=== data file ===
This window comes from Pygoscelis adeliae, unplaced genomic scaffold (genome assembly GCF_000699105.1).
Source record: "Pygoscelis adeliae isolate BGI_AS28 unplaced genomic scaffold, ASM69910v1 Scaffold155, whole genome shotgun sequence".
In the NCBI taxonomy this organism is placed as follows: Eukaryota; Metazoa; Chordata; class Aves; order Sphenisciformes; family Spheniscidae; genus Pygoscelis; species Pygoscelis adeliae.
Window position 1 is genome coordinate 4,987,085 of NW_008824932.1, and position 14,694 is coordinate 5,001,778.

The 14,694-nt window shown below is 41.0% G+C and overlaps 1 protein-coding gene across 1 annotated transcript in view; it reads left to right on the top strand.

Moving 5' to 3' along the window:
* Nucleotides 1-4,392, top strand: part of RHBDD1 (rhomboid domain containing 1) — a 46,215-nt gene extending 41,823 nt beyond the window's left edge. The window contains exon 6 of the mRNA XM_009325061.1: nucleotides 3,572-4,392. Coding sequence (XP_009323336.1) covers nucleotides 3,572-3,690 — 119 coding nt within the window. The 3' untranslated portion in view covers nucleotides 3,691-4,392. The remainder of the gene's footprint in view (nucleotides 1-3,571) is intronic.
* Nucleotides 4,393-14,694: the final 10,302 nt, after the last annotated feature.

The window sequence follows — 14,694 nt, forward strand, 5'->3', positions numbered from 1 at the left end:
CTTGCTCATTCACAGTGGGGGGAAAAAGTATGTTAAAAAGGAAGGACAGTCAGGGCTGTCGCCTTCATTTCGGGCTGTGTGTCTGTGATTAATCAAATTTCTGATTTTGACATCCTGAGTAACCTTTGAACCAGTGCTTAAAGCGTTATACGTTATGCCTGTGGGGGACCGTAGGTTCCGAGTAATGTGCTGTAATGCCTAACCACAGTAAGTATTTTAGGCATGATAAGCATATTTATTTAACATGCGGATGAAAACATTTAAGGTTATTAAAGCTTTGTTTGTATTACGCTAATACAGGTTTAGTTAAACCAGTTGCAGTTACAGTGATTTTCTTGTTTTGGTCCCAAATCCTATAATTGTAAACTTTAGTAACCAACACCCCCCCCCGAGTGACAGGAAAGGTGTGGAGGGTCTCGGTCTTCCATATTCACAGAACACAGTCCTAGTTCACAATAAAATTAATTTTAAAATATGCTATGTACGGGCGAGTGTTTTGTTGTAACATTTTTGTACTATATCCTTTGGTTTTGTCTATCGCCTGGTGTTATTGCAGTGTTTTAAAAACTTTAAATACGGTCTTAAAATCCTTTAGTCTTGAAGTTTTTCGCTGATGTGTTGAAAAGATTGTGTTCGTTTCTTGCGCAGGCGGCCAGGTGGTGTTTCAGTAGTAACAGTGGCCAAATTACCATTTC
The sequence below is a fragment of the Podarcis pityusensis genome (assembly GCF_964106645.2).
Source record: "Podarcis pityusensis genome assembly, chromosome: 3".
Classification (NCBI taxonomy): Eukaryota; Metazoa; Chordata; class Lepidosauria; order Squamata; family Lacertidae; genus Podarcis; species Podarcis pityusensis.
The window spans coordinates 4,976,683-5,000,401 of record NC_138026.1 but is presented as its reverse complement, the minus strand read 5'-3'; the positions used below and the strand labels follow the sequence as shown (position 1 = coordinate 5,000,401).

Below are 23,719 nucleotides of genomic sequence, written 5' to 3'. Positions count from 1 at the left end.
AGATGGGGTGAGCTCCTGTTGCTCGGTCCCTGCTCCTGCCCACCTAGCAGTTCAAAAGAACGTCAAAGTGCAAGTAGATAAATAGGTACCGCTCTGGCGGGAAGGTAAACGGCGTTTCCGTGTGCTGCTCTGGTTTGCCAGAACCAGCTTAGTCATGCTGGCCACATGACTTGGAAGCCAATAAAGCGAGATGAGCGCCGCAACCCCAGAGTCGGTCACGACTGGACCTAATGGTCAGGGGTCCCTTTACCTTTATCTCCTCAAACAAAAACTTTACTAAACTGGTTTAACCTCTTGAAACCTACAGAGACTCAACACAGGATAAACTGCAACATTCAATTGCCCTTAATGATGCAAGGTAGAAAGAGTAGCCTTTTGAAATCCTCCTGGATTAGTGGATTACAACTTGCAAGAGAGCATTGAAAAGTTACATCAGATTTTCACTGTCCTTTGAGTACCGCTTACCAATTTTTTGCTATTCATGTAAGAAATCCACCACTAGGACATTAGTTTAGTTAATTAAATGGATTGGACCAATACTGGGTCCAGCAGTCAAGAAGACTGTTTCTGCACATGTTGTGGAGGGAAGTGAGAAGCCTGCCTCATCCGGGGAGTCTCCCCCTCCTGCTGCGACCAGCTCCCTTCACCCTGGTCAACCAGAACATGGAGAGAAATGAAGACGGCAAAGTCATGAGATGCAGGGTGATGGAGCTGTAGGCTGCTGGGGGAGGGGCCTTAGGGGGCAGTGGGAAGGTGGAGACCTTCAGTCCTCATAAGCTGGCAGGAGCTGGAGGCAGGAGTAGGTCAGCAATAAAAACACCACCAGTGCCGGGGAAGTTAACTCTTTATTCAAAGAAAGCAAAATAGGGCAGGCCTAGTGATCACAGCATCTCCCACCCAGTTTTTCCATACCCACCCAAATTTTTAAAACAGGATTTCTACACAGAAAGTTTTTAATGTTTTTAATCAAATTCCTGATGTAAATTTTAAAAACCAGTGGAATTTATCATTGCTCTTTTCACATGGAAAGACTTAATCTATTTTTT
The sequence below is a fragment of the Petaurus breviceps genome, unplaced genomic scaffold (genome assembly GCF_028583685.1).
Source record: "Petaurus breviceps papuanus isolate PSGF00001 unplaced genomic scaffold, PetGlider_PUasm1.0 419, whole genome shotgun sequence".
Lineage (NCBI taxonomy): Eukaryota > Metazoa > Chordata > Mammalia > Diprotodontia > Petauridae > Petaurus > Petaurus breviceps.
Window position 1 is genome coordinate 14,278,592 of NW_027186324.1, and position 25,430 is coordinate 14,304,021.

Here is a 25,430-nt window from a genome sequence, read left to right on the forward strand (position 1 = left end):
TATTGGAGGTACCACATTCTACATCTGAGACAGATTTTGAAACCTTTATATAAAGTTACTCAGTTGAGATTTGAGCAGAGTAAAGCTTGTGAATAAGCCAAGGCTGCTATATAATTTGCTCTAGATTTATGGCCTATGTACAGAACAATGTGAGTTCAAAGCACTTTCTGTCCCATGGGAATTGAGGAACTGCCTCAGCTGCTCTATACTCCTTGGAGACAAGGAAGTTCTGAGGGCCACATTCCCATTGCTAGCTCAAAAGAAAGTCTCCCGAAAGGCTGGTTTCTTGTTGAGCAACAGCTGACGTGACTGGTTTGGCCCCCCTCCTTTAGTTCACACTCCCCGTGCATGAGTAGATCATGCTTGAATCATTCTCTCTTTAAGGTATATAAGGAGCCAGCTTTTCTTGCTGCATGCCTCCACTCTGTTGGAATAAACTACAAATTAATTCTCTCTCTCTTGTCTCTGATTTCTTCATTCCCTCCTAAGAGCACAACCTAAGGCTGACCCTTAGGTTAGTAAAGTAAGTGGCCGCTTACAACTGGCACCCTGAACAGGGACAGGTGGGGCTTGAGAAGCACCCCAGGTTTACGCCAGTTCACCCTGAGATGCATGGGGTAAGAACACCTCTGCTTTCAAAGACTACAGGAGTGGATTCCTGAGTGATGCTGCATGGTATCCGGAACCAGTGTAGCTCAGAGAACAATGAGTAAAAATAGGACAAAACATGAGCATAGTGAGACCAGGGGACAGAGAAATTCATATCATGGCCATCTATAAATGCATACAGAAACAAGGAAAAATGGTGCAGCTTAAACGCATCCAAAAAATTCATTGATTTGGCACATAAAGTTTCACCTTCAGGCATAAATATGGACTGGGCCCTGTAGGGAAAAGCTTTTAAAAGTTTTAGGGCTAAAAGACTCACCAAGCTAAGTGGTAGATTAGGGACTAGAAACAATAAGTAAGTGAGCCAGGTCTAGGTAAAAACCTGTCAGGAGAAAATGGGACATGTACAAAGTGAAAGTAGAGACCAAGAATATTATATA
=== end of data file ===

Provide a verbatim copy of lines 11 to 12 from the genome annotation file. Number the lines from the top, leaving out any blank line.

The sequence below is a fragment of the Podarcis pityusensis genome (assembly GCF_964106645.2).
Source record: "Podarcis pityusensis genome assembly, chromosome: 3".